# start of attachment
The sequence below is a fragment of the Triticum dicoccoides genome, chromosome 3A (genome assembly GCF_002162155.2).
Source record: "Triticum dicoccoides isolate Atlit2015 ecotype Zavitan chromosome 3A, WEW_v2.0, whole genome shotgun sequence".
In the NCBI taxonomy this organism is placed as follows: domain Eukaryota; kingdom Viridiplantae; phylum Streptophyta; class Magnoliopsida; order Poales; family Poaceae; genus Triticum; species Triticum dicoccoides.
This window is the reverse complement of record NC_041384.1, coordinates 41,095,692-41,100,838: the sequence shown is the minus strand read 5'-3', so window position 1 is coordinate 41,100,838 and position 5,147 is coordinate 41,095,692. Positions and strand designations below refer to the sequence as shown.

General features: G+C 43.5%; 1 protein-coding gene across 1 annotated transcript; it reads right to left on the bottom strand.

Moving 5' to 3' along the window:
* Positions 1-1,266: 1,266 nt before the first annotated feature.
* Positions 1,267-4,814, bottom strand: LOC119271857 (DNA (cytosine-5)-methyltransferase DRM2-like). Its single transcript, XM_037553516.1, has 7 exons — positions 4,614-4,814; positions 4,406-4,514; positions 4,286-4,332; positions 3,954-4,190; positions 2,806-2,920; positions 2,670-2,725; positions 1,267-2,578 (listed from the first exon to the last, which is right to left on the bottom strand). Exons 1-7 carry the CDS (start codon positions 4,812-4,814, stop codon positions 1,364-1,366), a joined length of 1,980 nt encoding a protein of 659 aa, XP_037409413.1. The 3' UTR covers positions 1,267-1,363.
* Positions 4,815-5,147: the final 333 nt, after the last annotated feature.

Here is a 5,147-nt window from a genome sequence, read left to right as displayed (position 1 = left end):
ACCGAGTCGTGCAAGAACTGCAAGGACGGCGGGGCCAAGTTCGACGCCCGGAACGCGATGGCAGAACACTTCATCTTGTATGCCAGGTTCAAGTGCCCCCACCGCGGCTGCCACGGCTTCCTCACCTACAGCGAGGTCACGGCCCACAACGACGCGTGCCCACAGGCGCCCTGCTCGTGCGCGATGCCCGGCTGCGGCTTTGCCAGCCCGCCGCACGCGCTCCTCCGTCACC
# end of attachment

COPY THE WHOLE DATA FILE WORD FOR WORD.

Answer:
The sequence below is a fragment of the Triticum dicoccoides genome, chromosome 3A (genome assembly GCF_002162155.2).
Source record: "Triticum dicoccoides isolate Atlit2015 ecotype Zavitan chromosome 3A, WEW_v2.0, whole genome shotgun sequence".
In the NCBI taxonomy this organism is placed as follows: domain Eukaryota; kingdom Viridiplantae; phylum Streptophyta; class Magnoliopsida; order Poales; family Poaceae; genus Triticum; species Triticum dicoccoides.
This window is the reverse complement of record NC_041384.1, coordinates 41,095,692-41,100,838: the sequence shown is the minus strand read 5'-3', so window position 1 is coordinate 41,100,838 and position 5,147 is coordinate 41,095,692. Positions and strand designations below refer to the sequence as shown.

General features: G+C 43.5%; 1 protein-coding gene across 1 annotated transcript; it reads right to left on the bottom strand.

Moving 5' to 3' along the window:
* Positions 1-1,266: 1,266 nt before the first annotated feature.
* Positions 1,267-4,814, bottom strand: LOC119271857 (DNA (cytosine-5)-methyltransferase DRM2-like). Its single transcript, XM_037553516.1, has 7 exons — positions 4,614-4,814; positions 4,406-4,514; positions 4,286-4,332; positions 3,954-4,190; positions 2,806-2,920; positions 2,670-2,725; positions 1,267-2,578 (listed from the first exon to the last, which is right to left on the bottom strand). Exons 1-7 carry the CDS (start codon positions 4,812-4,814, stop codon positions 1,364-1,366), a joined length of 1,980 nt encoding a protein of 659 aa, XP_037409413.1. The 3' UTR covers positions 1,267-1,363.
* Positions 4,815-5,147: the final 333 nt, after the last annotated feature.

Here is a 5,147-nt window from a genome sequence, read left to right as displayed (position 1 = left end):
ACCGAGTCGTGCAAGAACTGCAAGGACGGCGGGGCCAAGTTCGACGCCCGGAACGCGATGGCAGAACACTTCATCTTGTATGCCAGGTTCAAGTGCCCCCACCGCGGCTGCCACGGCTTCCTCACCTACAGCGAGGTCACGGCCCACAACGACGCGTGCCCACAGGCGCCCTGCTCGTGCGCGATGCCCGGCTGCGGCTTTGCCAGCCCGCCGCACGCGCTCCTCCGTCACC